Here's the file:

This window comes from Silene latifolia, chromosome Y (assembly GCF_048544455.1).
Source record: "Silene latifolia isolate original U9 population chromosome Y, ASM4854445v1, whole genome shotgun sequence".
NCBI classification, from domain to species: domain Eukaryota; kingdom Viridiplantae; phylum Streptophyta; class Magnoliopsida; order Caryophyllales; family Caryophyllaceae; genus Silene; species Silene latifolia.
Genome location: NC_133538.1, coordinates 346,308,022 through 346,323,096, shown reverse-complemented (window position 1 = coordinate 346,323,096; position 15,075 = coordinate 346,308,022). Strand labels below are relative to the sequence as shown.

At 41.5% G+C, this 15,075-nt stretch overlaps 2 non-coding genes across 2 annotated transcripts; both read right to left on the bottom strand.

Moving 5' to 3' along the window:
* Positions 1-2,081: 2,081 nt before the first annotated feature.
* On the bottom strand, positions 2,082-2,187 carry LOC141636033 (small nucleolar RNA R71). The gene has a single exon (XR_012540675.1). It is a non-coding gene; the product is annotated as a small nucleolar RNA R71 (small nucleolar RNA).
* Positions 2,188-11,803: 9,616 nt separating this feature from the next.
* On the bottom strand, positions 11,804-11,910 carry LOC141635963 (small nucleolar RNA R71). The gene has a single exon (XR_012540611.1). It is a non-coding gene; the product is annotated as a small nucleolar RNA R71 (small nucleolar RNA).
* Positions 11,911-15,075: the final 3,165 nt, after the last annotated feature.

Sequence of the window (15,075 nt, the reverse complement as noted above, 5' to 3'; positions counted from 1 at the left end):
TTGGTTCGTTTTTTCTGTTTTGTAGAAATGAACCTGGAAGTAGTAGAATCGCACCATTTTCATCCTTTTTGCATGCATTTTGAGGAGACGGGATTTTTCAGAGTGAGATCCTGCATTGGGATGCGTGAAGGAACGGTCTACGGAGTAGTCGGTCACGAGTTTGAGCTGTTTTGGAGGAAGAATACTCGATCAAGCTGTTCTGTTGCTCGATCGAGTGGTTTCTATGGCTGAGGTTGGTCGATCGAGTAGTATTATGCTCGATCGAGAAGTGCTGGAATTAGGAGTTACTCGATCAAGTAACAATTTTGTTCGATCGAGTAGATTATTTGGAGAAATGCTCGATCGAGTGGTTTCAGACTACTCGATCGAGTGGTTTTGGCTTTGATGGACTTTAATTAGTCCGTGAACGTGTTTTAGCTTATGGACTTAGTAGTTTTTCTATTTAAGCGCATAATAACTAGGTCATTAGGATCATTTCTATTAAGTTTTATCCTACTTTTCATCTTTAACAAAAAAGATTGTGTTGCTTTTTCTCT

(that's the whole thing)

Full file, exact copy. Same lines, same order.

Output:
This window comes from Silene latifolia, chromosome Y (assembly GCF_048544455.1).
Source record: "Silene latifolia isolate original U9 population chromosome Y, ASM4854445v1, whole genome shotgun sequence".
NCBI classification, from domain to species: domain Eukaryota; kingdom Viridiplantae; phylum Streptophyta; class Magnoliopsida; order Caryophyllales; family Caryophyllaceae; genus Silene; species Silene latifolia.
Genome location: NC_133538.1, coordinates 346,308,022 through 346,323,096, shown reverse-complemented (window position 1 = coordinate 346,323,096; position 15,075 = coordinate 346,308,022). Strand labels below are relative to the sequence as shown.

At 41.5% G+C, this 15,075-nt stretch overlaps 2 non-coding genes across 2 annotated transcripts; both read right to left on the bottom strand.

Moving 5' to 3' along the window:
* Positions 1-2,081: 2,081 nt before the first annotated feature.
* On the bottom strand, positions 2,082-2,187 carry LOC141636033 (small nucleolar RNA R71). The gene has a single exon (XR_012540675.1). It is a non-coding gene; the product is annotated as a small nucleolar RNA R71 (small nucleolar RNA).
* Positions 2,188-11,803: 9,616 nt separating this feature from the next.
* On the bottom strand, positions 11,804-11,910 carry LOC141635963 (small nucleolar RNA R71). The gene has a single exon (XR_012540611.1). It is a non-coding gene; the product is annotated as a small nucleolar RNA R71 (small nucleolar RNA).
* Positions 11,911-15,075: the final 3,165 nt, after the last annotated feature.

Sequence of the window (15,075 nt, the reverse complement as noted above, 5' to 3'; positions counted from 1 at the left end):
TTGGTTCGTTTTTTCTGTTTTGTAGAAATGAACCTGGAAGTAGTAGAATCGCACCATTTTCATCCTTTTTGCATGCATTTTGAGGAGACGGGATTTTTCAGAGTGAGATCCTGCATTGGGATGCGTGAAGGAACGGTCTACGGAGTAGTCGGTCACGAGTTTGAGCTGTTTTGGAGGAAGAATACTCGATCAAGCTGTTCTGTTGCTCGATCGAGTGGTTTCTATGGCTGAGGTTGGTCGATCGAGTAGTATTATGCTCGATCGAGAAGTGCTGGAATTAGGAGTTACTCGATCAAGTAACAATTTTGTTCGATCGAGTAGATTATTTGGAGAAATGCTCGATCGAGTGGTTTCAGACTACTCGATCGAGTGGTTTTGGCTTTGATGGACTTTAATTAGTCCGTGAACGTGTTTTAGCTTATGGACTTAGTAGTTTTTCTATTTAAGCGCATAATAACTAGGTCATTAGGATCATTTCTATTAAGTTTTATCCTACTTTTCATCTTTAACAAAAAAGATTGTGTTGCTTTTTCTCT